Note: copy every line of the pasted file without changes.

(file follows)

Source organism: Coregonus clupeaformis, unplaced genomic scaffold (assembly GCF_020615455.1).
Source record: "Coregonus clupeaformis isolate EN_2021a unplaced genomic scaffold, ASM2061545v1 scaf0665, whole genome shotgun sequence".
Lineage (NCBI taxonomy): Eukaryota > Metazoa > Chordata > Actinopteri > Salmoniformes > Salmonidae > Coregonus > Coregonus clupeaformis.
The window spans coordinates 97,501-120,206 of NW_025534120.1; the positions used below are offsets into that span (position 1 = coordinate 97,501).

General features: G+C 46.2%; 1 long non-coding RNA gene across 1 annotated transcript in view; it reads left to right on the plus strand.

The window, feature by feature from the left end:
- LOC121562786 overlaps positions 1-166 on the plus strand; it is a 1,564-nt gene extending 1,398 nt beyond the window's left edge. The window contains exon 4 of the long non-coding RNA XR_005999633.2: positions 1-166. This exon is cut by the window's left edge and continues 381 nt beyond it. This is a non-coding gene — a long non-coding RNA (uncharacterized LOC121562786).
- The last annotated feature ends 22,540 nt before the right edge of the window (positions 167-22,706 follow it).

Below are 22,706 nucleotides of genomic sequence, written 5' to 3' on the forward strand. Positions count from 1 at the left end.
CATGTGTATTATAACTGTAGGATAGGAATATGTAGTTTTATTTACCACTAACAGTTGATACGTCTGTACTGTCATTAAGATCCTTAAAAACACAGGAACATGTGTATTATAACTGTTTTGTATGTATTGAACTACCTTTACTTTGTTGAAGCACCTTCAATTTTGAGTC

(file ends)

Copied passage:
Source organism: Coregonus clupeaformis, unplaced genomic scaffold (assembly GCF_020615455.1).
Source record: "Coregonus clupeaformis isolate EN_2021a unplaced genomic scaffold, ASM2061545v1 scaf0665, whole genome shotgun sequence".
Lineage (NCBI taxonomy): Eukaryota > Metazoa > Chordata > Actinopteri > Salmoniformes > Salmonidae > Coregonus > Coregonus clupeaformis.
The window spans coordinates 97,501-120,206 of NW_025534120.1; the positions used below are offsets into that span (position 1 = coordinate 97,501).

General features: G+C 46.2%; 1 long non-coding RNA gene across 1 annotated transcript in view; it reads left to right on the plus strand.

The window, feature by feature from the left end:
- LOC121562786 overlaps positions 1-166 on the plus strand; it is a 1,564-nt gene extending 1,398 nt beyond the window's left edge. The window contains exon 4 of the long non-coding RNA XR_005999633.2: positions 1-166. This exon is cut by the window's left edge and continues 381 nt beyond it. This is a non-coding gene — a long non-coding RNA (uncharacterized LOC121562786).
- The last annotated feature ends 22,540 nt before the right edge of the window (positions 167-22,706 follow it).

Below are 22,706 nucleotides of genomic sequence, written 5' to 3' on the forward strand. Positions count from 1 at the left end.
CATGTGTATTATAACTGTAGGATAGGAATATGTAGTTTTATTTACCACTAACAGTTGATACGTCTGTACTGTCATTAAGATCCTTAAAAACACAGGAACATGTGTATTATAACTGTTTTGTATGTATTGAACTACCTTTACTTTGTTGAAGCACCTTCAATTTTGAGTC